Did the trial court err in determining that respondent did not manifest an intent to accept appellant's offer to sell his interests in the corporations?

    *55 ANALYSIS

    In his post-trial motion, appellant accepted the trial court's findings of fact but disputed its conclusions of law as clearly erroneous. On appeal from the judgment, he once again challenges those conclusions and we review the denial of his motion for amended conclusions of law. See Minn.R. Civ.App.P. 103.04.

    Appellant argues that he believed that the two checks were from respondent, not Castlewood Arabians, and further, that respondent "secretly" loaned Castlewood Arabians the money, making it appear as if respondent were actually purchasing appellant's interest. Appellant claims that the negotiations, the subsequent purchase of the stock, and respondent's discussion with the bank regarding assumption of appellant's note manifest an intent to accept appellant's offer, creating a binding contract.

    The existence of a contract is primarily a question of fact to be determined by the trial court on the basis of evidence presented and the surrounding circumstances. Malmin v. Grabner, 282 Minn. 82, 86, 163 N.W.2d 39, 41 (1968). An acceptance of an offer requires an expression of the intention by word, sign, writing, or act communicated to the offeror or to his agent. Pierce v. Foley Bros., Inc., 283 Minn. 360, 374, 168 N.W.2d 346, 355 (1969). The acceptance must comply in all respects with the requirements of the offer. Haugland v. Canton, 250 Minn. 245, 248, 84 N.W.2d 274, 277 (1957); Minar v. Skoog, 235 Minn. 262, 265, 50 N.W.2d 300, 302 (1951). If the acceptance differs substantially and materially from the terms of the original offer, it does not give rise to a completed contract. Markmann v. H.A. Bruntjen Co., 249 Minn. 281, 286, 81 N.W.2d 858, 862 (1957).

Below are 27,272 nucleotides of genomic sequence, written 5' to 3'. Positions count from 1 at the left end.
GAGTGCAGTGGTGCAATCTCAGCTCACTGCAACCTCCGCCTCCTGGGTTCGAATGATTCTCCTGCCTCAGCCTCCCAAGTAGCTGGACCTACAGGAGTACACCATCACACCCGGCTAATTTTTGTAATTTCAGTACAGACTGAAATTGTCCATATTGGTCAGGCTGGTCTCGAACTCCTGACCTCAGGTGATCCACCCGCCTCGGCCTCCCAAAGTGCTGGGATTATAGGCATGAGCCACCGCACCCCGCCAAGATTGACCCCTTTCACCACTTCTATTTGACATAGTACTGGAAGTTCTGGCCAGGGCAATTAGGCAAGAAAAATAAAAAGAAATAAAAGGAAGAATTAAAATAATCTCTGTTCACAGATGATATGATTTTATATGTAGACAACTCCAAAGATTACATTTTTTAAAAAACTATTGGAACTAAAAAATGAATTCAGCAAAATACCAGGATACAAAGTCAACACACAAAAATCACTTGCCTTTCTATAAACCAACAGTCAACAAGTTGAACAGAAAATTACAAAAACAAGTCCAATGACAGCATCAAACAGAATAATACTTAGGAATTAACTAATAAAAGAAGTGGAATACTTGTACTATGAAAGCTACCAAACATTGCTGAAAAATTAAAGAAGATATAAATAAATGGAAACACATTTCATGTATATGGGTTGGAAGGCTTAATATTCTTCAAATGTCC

The trial court concluded that respondent had not manifested an intent to accept appellant's offer. The trial court found that respondent (1) had discussed with appellant his terms for a buy-out, (2) went to the bank to discuss assumption of appellant's note, (3) loaned $45,000 to Castlewood Arabians, (4) informed appellant that he wanted an auditor to examine the corporation's books before fully committing himself to the deal, and (5) took no further action to assume the note.

    We agree that respondent's actions did not constitute an acceptance of appellant's offer. First, respondent did not purchase appellant's interest. He lent Castlewood Arabians $45,000, and then the company bought appellant's interests. Appellant does not claim that Roger Hauge represented to him that respondent was buying the stock. Appellant endorsed the checks in blank, and apparently did not ask who was purchasing the stock.

    Secondly, respondent did not assume the $176,000 note, and informed appellant that he wished to have an audit performed before he agreed to purchase the stock. These actions were a substantial and material deviation from the terms of the offer. An acceptance which seeks to vary, add to, or qualify the terms of an offer, is not positive and unequivocal, and constitutes a rejection of the offer and a counteroffer. Minar, 235 Minn. at 265-66, 50 N.W.2d at 302.

    Since respondent neither purchased appellant's interests, nor assumed the note, his actions cannot be said to have manifested, in positive and unequivocal terms, an intent to comply exactly with the requirements of the offer, and thereby create a binding contract.


    The trial court did not err in determining that respondent's actions did not manifest an intent to accept appellant's offer to sell his stock and create a binding contract.



    [*] Acting as judge of the Court of Appeals by appointment pursuant to Minn. Const. art. 6, § 2.